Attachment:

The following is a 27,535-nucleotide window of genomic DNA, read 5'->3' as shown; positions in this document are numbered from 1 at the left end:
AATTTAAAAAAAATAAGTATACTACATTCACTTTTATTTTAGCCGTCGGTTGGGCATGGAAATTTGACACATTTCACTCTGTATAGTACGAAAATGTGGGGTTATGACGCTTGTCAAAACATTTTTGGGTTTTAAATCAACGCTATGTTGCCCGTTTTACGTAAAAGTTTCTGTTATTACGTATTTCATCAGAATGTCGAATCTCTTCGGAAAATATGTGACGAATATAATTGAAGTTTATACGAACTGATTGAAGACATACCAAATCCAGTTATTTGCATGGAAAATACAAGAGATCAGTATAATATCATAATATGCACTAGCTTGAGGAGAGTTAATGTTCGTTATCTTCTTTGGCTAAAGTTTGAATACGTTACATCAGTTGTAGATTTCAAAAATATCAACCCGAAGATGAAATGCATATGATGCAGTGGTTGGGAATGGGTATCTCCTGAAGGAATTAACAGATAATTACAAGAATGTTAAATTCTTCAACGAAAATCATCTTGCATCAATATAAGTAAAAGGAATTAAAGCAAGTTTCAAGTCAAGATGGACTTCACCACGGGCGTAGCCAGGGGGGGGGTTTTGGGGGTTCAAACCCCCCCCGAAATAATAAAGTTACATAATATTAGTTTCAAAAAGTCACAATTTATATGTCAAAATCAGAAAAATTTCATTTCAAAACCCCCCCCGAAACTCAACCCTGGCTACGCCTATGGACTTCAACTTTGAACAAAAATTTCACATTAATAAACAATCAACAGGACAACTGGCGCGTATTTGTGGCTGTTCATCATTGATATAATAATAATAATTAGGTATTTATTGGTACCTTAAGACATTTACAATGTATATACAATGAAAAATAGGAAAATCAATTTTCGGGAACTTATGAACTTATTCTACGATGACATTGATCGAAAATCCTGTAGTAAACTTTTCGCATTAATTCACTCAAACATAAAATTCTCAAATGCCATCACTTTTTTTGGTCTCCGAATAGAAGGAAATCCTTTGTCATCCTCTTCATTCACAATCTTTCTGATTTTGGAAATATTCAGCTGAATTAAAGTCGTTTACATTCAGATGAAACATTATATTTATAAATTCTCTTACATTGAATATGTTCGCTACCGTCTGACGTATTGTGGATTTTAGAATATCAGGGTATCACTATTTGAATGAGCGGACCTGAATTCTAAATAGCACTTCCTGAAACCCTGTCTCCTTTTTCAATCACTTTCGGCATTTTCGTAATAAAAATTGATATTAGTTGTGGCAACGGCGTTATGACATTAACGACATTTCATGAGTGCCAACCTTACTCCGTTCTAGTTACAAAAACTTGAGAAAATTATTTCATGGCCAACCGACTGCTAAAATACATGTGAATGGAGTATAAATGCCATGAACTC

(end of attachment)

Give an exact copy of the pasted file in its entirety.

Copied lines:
The following is a 27,535-nucleotide window of genomic DNA, read 5'->3' as shown; positions in this document are numbered from 1 at the left end:
AATTTAAAAAAAATAAGTATACTACATTCACTTTTATTTTAGCCGTCGGTTGGGCATGGAAATTTGACACATTTCACTCTGTATAGTACGAAAATGTGGGGTTATGACGCTTGTCAAAACATTTTTGGGTTTTAAATCAACGCTATGTTGCCCGTTTTACGTAAAAGTTTCTGTTATTACGTATTTCATCAGAATGTCGAATCTCTTCGGAAAATATGTGACGAATATAATTGAAGTTTATACGAACTGATTGAAGACATACCAAATCCAGTTATTTGCATGGAAAATACAAGAGATCAGTATAATATCATAATATGCACTAGCTTGAGGAGAGTTAATGTTCGTTATCTTCTTTGGCTAAAGTTTGAATACGTTACATCAGTTGTAGATTTCAAAAATATCAACCCGAAGATGAAATGCATATGATGCAGTGGTTGGGAATGGGTATCTCCTGAAGGAATTAACAGATAATTACAAGAATGTTAAATTCTTCAACGAAAATCATCTTGCATCAATATAAGTAAAAGGAATTAAAGCAAGTTTCAAGTCAAGATGGACTTCACCACGGGCGTAGCCAGGGGGGGGGTTTTGGGGGTTCAAACCCCCCCCGAAATAATAAAGTTACATAATATTAGTTTCAAAAAGTCACAATTTATATGTCAAAATCAGAAAAATTTCATTTCAAAACCCCCCCCGAAACTCAACCCTGGCTACGCCTATGGACTTCAACTTTGAACAAAAATTTCACATTAATAAACAATCAACAGGACAACTGGCGCGTATTTGTGGCTGTTCATCATTGATATAATAATAATAATTAGGTATTTATTGGTACCTTAAGACATTTACAATGTATATACAATGAAAAATAGGAAAATCAATTTTCGGGAACTTATGAACTTATTCTACGATGACATTGATCGAAAATCCTGTAGTAAACTTTTCGCATTAATTCACTCAAACATAAAATTCTCAAATGCCATCACTTTTTTTGGTCTCCGAATAGAAGGAAATCCTTTGTCATCCTCTTCATTCACAATCTTTCTGATTTTGGAAATATTCAGCTGAATTAAAGTCGTTTACATTCAGATGAAACATTATATTTATAAATTCTCTTACATTGAATATGTTCGCTACCGTCTGACGTATTGTGGATTTTAGAATATCAGGGTATCACTATTTGAATGAGCGGACCTGAATTCTAAATAGCACTTCCTGAAACCCTGTCTCCTTTTTCAATCACTTTCGGCATTTTCGTAATAAAAATTGATATTAGTTGTGGCAACGGCGTTATGACATTAACGACATTTCATGAGTGCCAACCTTACTCCGTTCTAGTTACAAAAACTTGAGAAAATTATTTCATGGCCAACCGACTGCTAAAATACATGTGAATGGAGTATAAATGCCATGAACTC